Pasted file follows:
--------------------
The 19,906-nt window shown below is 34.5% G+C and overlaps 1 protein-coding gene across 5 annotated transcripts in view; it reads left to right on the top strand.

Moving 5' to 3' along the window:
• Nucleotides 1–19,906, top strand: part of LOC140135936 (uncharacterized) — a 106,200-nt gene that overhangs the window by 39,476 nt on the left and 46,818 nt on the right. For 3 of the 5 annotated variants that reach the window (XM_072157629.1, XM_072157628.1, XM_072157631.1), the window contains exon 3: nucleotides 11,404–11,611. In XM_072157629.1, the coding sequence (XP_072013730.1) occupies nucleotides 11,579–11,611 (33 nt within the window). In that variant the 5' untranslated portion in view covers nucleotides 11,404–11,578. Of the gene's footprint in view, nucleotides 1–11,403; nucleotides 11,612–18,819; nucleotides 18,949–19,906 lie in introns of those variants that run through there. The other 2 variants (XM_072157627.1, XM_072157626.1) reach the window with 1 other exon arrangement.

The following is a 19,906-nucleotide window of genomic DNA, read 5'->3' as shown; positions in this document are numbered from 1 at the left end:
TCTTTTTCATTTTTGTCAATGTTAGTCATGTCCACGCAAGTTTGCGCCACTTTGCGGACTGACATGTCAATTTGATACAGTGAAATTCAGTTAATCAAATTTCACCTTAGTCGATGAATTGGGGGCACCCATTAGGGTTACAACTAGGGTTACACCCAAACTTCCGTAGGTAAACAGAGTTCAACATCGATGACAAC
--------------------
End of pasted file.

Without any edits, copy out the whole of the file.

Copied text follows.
The 19,906-nt window shown below is 34.5% G+C and overlaps 1 protein-coding gene across 5 annotated transcripts in view; it reads left to right on the top strand.

Moving 5' to 3' along the window:
• Nucleotides 1–19,906, top strand: part of LOC140135936 (uncharacterized) — a 106,200-nt gene that overhangs the window by 39,476 nt on the left and 46,818 nt on the right. For 3 of the 5 annotated variants that reach the window (XM_072157629.1, XM_072157628.1, XM_072157631.1), the window contains exon 3: nucleotides 11,404–11,611. In XM_072157629.1, the coding sequence (XP_072013730.1) occupies nucleotides 11,579–11,611 (33 nt within the window). In that variant the 5' untranslated portion in view covers nucleotides 11,404–11,578. Of the gene's footprint in view, nucleotides 1–11,403; nucleotides 11,612–18,819; nucleotides 18,949–19,906 lie in introns of those variants that run through there. The other 2 variants (XM_072157627.1, XM_072157626.1) reach the window with 1 other exon arrangement.

The following is a 19,906-nucleotide window of genomic DNA, read 5'->3' as shown; positions in this document are numbered from 1 at the left end:
TCTTTTTCATTTTTGTCAATGTTAGTCATGTCCACGCAAGTTTGCGCCACTTTGCGGACTGACATGTCAATTTGATACAGTGAAATTCAGTTAATCAAATTTCACCTTAGTCGATGAATTGGGGGCACCCATTAGGGTTACAACTAGGGTTACACCCAAACTTCCGTAGGTAAACAGAGTTCAACATCGATGACAAC